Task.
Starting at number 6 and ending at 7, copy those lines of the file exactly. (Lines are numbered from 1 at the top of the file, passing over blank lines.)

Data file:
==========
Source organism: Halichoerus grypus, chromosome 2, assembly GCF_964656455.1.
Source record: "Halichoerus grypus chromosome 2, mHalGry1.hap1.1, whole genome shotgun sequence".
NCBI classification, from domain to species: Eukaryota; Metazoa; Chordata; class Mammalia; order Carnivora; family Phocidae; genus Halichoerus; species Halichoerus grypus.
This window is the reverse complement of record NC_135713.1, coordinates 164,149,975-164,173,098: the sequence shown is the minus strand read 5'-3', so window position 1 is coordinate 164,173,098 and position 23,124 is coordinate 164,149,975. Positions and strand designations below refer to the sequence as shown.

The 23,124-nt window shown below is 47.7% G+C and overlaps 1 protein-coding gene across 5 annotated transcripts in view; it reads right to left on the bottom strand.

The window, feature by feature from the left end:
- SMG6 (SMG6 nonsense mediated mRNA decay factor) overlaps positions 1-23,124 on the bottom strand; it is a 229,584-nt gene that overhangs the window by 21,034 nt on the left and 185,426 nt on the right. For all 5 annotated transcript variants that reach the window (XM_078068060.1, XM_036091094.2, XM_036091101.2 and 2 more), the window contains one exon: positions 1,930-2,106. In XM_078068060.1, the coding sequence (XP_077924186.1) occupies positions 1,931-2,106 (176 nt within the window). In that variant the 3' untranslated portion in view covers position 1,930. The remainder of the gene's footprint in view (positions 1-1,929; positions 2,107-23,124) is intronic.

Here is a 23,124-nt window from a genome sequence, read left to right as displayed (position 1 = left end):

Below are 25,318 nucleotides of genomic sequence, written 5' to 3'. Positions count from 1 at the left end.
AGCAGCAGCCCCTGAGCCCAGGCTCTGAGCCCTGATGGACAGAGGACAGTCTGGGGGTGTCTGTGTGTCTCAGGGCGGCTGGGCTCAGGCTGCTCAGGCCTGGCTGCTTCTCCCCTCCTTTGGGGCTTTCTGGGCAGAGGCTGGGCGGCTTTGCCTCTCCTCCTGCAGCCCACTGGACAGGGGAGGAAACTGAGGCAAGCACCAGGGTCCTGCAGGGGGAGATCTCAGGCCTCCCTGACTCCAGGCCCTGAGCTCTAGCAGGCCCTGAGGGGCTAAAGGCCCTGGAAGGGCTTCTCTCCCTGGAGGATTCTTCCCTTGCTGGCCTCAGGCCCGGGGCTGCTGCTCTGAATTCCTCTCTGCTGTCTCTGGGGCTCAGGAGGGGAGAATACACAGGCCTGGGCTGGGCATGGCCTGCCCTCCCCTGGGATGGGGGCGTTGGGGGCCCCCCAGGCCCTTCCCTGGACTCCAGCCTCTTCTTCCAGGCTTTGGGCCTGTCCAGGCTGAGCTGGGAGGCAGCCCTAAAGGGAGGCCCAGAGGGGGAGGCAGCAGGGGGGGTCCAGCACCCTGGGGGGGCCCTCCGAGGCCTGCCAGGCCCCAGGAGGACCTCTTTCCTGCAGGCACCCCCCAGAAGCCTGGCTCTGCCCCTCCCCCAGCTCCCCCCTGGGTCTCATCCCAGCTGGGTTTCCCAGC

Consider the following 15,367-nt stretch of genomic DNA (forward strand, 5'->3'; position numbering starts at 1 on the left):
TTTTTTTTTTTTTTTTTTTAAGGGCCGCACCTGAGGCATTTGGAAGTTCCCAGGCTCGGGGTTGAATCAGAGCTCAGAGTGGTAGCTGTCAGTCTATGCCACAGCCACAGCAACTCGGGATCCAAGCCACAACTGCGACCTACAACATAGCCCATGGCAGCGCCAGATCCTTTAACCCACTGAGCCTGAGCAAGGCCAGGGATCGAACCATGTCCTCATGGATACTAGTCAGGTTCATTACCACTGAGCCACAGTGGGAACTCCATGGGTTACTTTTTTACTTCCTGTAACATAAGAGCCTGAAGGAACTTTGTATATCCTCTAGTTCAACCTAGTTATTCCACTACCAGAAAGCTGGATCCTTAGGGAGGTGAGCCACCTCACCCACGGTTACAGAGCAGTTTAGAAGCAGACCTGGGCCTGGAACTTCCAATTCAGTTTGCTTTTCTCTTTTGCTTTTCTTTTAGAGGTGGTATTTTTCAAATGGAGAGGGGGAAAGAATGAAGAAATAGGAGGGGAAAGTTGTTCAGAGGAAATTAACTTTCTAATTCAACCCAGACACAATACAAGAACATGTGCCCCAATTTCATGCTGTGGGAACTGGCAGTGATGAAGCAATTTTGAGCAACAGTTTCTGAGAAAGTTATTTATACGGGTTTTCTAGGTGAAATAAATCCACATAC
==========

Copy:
The window, feature by feature from the left end:
- SMG6 (SMG6 nonsense mediated mRNA decay factor) overlaps positions 1-23,124 on the bottom strand; it is a 229,584-nt gene that overhangs the window by 21,034 nt on the left and 185,426 nt on the right. For all 5 annotated transcript variants that reach the window (XM_078068060.1, XM_036091094.2, XM_036091101.2 and 2 more), the window contains one exon: positions 1,930-2,106. In XM_078068060.1, the coding sequence (XP_077924186.1) occupies positions 1,931-2,106 (176 nt within the window). In that variant the 3' untranslated portion in view covers position 1,930. The remainder of the gene's footprint in view (positions 1-1,929; positions 2,107-23,124) is intronic.